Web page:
And now for something a bit lighter …
A colleague tried to use the word furphy in an email today – but complained that he wasn’t sure how it was spelt (furfy, furfee ?), and couldn’t find any references in the dictionary or thesauruses.
I knew what he was trying to say – a furphy is something that is widely held to be true, but is not necessarily so, or indeed something that is blatantly untrue.
I went looking for a real definition, and tried a few combinations, before I came up with several links for furphy…
That last link is the most interesting – explaining where the name came from, and how it came to become an Australian slang term.
TOM COLLINS (1843 – 1912) – aka: JOSEPH FURPHY
A very well known name in Australia is Tom Collins, which in fact was the nom-de-plume of Joseph Furphy.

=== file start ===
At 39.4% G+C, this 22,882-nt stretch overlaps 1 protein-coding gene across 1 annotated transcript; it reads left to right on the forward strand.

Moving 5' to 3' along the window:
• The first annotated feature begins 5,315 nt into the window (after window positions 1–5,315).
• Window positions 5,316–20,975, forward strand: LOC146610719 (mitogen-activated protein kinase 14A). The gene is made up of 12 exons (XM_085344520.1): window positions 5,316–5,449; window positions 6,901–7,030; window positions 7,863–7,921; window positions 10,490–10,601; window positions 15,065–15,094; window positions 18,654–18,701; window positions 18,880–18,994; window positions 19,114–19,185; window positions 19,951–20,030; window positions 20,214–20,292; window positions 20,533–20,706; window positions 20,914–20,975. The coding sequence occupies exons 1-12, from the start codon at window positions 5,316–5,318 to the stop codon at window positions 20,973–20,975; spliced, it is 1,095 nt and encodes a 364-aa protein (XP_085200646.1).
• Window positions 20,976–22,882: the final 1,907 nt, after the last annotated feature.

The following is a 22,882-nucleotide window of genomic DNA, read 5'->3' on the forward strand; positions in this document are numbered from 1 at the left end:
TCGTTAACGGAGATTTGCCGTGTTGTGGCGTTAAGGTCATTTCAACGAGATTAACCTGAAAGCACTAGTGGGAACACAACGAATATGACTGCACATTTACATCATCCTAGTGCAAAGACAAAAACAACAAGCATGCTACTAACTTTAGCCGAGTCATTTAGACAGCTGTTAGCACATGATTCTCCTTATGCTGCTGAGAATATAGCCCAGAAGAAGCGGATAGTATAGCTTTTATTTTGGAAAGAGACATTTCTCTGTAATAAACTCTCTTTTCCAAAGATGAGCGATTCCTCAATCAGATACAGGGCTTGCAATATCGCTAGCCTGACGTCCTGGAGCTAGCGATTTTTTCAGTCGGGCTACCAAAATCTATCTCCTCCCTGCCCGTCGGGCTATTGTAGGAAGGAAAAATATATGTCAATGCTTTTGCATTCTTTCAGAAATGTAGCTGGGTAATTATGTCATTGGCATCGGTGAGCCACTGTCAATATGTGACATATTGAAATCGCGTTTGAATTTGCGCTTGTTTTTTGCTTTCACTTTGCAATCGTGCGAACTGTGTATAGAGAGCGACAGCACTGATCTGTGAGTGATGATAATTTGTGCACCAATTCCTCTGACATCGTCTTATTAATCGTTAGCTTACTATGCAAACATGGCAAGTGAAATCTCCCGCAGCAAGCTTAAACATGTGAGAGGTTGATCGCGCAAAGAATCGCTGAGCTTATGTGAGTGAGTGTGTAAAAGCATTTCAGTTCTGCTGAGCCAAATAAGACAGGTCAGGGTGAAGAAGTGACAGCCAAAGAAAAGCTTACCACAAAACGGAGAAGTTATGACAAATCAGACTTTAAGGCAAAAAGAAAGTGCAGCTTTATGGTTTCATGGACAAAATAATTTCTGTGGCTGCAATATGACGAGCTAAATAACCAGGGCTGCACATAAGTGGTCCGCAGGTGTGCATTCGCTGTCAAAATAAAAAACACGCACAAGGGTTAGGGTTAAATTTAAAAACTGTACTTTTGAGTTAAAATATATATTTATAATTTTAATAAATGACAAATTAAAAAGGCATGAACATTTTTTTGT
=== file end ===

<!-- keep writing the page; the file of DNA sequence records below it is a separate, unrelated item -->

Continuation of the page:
Born September 26, 1843 at Yering, near Yarra Glen, Victoria, Australia and died September 13, 1912 at Claremont, West Australia
Under the name of Tom Collins, Joseph was a well published Australian author, he was well known under his own name also, so much so that “furphy” became a word in everyday Australian speech, signifying a rumour without foundation. (Joe Furphy was not himself a disseminator of rumours, but the water-carts his firm manufactured, which were in use all over the country and were called furphies, were frequently the meeting-place of gossips.)
So there you go.